In all it was an enjoyable episode, but with some classic Russell T Davies techno-babble to hurry the plot along. I’m more inclined to credit the crisp direction from the highly experienced Graeme Harper that rose above the script for the final result. It wasn’t only the good director that made it enjoyable, there were also some fabulous performances from the extensive guest cast – Julian Bleach being a particularly creepy Davros, and some great moments from Bernard Cribbins reliving his earlier encounter with the Daleks with some well aimed paint gun pellets. The crossover elements relied somewhat on knowing the other programmes, and certainly there were lines in those scenes that would be totally lost on people who hadn’t watched them, however nothing that really required that you had watched. As you can no doubt gather from my comments further back, the ending was a real surprise, and certainly if David Tennant isn’t leaving I hope we don’t get a total cop-out of a resolution.

They have now released a trailer for next week – needless to say it doesn’t really give that much more away:

What If?

Doctor-light episodes seem to have become a way for the Doctor Who production team to do something a bit more experimental. This has happened right back from the early days when a lead actor needed to take a break the Doctor or his companions would find one or other of them turned invisible as in The Celesital Toymaker, transformed temporarily into a different actor as occurred in The Mind Robber or imprisoned as happened in The Time Meddler. In the new series we’ve had a couple of Doctor light episodes where the main cast gets involved in the story but the core characters are separate. This year we had a pair of stories, with Donna taking a break last week, however it is rather more difficult to sideline the Doctor in the same way.

In Turn Left the chosen route was a classic alternative history story, exploring what would have happened if Donna had not taken the job where she initially gets involved with the Doctor. As a result, she is not present to snap the Doctor out of his almost trance like state during the climax of The Runaway Bride, and in the alternative version of events the Doctor dies during the encounter. Throughout the rest of the episode we see key events in the series through the eyes of Donna as an ordinary person. So the events of Smith and Jones are seen, but Martha Jones dies, and it is Sarah Jane Smith who gets involved, and again she doesn’t make it out alive. The next big event series wise is the return of The Master, but of course since he is released by the Doctor after the events of The Runaway Bride, in this alternate reality he is still trapped in the far future. Next up without the Doctor, the replica of the Titanic does smash into London, wiping out millions and plunging the UK into chaos. Thanks to a bit of intervention from Rose Tyler, Donna is safely away in the country. Moving on to the latest stories, the Adipose don’t much affect the crippled UK, and with petrol rationed, the Sontaran Stratagem has much less of an effect, but it is Captain Jack and Torchwood who help defeat that threat, but again at the cost of their lives – the immortal Captain Jack is left stranded on Sontar.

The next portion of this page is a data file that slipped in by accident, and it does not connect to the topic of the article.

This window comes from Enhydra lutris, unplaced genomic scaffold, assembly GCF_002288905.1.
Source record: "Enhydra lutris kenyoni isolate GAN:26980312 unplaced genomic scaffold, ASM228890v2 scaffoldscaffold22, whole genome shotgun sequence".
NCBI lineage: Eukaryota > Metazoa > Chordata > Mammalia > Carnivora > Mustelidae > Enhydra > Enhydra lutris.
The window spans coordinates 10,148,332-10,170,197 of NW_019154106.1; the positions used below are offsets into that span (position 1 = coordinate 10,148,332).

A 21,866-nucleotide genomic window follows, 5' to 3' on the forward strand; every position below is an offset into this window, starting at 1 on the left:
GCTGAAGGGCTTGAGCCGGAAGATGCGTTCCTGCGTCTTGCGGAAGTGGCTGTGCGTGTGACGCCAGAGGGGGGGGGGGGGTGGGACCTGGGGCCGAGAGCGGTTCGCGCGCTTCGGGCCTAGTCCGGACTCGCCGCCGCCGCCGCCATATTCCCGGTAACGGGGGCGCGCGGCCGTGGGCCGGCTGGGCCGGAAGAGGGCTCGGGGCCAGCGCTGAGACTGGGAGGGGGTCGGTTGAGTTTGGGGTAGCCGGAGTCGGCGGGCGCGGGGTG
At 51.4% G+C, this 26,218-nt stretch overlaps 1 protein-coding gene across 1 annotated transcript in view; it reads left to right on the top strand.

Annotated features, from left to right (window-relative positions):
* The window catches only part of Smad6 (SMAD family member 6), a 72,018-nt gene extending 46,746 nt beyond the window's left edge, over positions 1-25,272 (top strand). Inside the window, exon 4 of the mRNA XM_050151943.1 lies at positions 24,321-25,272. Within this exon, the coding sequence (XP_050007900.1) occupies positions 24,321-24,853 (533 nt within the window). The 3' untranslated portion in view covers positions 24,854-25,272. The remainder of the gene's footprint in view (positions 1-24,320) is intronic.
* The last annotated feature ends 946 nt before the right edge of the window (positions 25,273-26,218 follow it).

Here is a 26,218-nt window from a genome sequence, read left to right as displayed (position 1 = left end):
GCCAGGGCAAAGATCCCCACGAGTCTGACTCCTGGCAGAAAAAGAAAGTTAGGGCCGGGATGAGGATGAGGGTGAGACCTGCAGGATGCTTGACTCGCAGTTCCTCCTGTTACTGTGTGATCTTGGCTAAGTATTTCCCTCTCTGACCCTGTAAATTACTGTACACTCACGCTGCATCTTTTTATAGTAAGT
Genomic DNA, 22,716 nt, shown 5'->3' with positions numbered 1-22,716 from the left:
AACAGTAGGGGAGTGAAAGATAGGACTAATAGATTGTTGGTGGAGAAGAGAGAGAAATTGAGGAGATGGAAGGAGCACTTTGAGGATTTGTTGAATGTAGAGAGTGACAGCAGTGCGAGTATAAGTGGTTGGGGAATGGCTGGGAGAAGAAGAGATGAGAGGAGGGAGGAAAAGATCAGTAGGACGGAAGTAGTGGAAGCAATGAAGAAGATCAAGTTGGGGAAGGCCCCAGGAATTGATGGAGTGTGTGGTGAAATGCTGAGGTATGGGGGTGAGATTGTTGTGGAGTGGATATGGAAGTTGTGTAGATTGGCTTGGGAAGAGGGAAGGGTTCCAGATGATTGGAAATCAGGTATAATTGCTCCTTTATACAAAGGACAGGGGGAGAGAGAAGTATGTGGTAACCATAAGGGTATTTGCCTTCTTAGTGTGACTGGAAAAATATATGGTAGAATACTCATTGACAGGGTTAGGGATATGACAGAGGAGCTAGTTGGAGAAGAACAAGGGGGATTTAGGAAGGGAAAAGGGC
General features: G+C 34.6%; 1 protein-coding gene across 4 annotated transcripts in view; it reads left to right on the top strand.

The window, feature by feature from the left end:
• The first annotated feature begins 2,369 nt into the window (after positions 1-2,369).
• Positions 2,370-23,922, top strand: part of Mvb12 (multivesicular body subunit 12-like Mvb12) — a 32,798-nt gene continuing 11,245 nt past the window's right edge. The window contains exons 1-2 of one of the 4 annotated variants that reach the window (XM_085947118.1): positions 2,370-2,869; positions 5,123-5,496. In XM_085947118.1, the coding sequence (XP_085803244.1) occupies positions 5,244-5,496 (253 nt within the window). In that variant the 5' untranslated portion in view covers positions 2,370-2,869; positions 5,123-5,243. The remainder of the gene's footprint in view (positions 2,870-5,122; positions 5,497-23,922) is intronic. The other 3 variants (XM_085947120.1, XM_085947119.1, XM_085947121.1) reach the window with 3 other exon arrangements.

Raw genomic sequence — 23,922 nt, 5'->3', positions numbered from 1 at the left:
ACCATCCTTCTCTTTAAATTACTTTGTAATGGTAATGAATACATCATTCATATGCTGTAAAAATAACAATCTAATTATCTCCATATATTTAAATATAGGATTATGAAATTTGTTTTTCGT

All of this goes towards removing all the possibilities for salvation when towards the climax of the episode stars in the night sky start to disappear as part of what Rose refers to as the approaching darkness. Using the last remaining power from the TARDIS, which UNIT had salvaged, but which following the passing of it’s owner is slowly dying, Rose sends Donna back in time to stop her past self from making the fateful decision that leads her away from the Doctor, turning right rather than turning left. Ultimately Donna sacrifices herself in the alternate timeline, and as she lays dying, Rose appears once again and whispers two words to tell the Doctor.

Much as with Utopia last year, episode eleven was very much about putting things in place for the series finale. With that episode as with this, it is the last few minutes of the episode that are key. This time around the big reveal moment is when Donna repeats the whispered words which both confirms the identity of Rose, and also highlights the importance of what is happening – Bad Wolf – the words that Rose scattered through time to guide herself and the Doctor towards their fateful battle against the resurgent Daleks. In much the same way, from the glimpses in the trailer, it seems the last Dalek who escaped at the conclusion of Evolution of the Daleks may have started anew – perhaps with a little help – and once again Bad Wolf is guiding the Doctor and his companions towards another battle, and again from the clues laid down in this weeks episode, the cost is going to be high.

What made the episode, was the big conclusion, and the expectation it produced for the finale. Despite some strong performances, I thought the rest was pretty derivative. The “What Ifâ€? idea has been done in a lot of other series, and whilst it was interesting to see the alternative history, it was in some ways pretty predictable, and a lot of the episode was very much a whole series of continuity references for fans – and yet another temporal paradox. The almost messianic idea that Russell has used previously was clear as well, everything is bad without the Doctor. What might have been more experimental would be if some things had actually been better had the Doctor not been involved. The giant beetle monster and the whole concept of what it did really didn’t hang together overly well either – and the question of how a dying Donna in the alternate timeline that ceases to exist was able to give a message to the Doctor is something that really doesn’t make sense either. As the SFX preview of the finale has said cramming an episode with continuity references entertains the fans, but sometimes when you look at it rationally, peeling back the references, there isn’t much underneath – sadly my opinion this week was that it was primarily a vehicle for the fan pleasing references, and didn’t do much underneath. Hopefully things might be better next week.